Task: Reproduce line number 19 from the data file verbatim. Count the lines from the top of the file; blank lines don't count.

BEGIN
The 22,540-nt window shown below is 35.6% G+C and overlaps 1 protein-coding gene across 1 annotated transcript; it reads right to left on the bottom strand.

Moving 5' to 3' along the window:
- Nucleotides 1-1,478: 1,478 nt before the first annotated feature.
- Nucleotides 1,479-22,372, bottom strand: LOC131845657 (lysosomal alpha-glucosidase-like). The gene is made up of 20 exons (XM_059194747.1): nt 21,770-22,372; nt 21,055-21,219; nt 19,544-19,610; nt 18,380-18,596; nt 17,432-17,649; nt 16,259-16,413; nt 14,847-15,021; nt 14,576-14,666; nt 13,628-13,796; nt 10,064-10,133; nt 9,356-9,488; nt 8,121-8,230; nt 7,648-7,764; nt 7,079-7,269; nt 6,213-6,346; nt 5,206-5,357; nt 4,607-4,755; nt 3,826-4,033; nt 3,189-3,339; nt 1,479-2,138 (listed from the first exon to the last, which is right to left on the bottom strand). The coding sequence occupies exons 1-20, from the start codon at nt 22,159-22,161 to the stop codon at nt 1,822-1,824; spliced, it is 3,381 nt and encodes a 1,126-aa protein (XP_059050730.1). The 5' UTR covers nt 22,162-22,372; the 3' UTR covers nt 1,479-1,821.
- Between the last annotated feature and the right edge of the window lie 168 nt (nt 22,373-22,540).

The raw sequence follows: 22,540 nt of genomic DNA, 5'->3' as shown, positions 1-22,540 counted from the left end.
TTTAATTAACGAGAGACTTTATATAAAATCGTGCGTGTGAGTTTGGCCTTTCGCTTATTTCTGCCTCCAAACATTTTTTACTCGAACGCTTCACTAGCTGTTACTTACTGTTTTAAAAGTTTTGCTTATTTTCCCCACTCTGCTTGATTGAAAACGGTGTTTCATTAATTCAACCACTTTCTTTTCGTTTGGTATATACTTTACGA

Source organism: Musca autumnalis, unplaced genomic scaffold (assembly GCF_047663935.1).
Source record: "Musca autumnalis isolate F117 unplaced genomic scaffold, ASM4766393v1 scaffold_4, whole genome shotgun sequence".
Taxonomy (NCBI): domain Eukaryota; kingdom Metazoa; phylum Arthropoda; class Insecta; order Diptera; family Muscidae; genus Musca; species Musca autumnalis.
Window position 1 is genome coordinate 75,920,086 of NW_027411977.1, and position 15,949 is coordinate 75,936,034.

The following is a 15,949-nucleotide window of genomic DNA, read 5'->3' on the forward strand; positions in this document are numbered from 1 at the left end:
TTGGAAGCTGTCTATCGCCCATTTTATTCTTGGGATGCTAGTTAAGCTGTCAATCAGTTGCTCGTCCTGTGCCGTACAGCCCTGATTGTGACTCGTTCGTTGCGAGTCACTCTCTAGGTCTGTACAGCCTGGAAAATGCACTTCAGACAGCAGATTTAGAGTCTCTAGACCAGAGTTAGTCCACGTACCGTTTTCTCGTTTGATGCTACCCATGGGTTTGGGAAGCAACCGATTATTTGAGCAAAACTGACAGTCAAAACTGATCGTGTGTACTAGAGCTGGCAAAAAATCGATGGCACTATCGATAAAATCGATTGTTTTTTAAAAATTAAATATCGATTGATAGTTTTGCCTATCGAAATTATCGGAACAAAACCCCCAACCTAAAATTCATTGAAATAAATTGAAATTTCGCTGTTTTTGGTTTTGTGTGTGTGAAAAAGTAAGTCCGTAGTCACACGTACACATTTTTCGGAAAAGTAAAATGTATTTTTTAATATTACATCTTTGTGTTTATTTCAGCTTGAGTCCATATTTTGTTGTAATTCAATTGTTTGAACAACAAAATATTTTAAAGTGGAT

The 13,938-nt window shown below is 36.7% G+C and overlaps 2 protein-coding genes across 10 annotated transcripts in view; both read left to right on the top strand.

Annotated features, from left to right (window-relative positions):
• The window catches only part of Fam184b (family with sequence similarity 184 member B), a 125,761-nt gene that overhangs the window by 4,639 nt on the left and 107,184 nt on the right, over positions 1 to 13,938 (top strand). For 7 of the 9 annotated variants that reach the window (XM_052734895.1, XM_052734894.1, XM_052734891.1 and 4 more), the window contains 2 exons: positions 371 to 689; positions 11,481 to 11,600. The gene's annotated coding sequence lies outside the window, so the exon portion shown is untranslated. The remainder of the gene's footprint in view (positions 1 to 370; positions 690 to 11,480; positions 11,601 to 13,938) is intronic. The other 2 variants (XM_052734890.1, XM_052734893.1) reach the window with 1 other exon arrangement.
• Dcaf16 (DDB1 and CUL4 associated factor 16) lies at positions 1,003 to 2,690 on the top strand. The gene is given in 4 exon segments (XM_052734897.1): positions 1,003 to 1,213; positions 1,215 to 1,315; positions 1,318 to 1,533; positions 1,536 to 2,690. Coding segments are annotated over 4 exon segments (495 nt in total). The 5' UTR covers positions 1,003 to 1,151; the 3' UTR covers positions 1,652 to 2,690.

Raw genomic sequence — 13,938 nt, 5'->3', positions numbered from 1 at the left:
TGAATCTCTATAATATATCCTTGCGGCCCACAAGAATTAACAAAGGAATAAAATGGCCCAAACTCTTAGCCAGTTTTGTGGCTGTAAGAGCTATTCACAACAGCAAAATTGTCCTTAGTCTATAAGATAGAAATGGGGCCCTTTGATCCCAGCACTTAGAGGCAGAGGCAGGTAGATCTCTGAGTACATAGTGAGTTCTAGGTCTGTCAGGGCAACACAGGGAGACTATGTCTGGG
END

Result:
TGAATCTCTATAATATATCCTTGCGGCCCACAAGAATTAACAAAGGAATAAAATGGCCCAAACTCTTAGCCAGTTTTGTGGCTGTAAGAGCTATTCACAACAGCAAAATTGTCCTTAGTCTATAAGATAGAAATGGGGCCCTTTGATCCCAGCACTTAGAGGCAGAGGCAGGTAGATCTCTGAGTACATAGTGAGTTCTAGGTCTGTCAGGGCAACACAGGGAGACTATGTCTGGG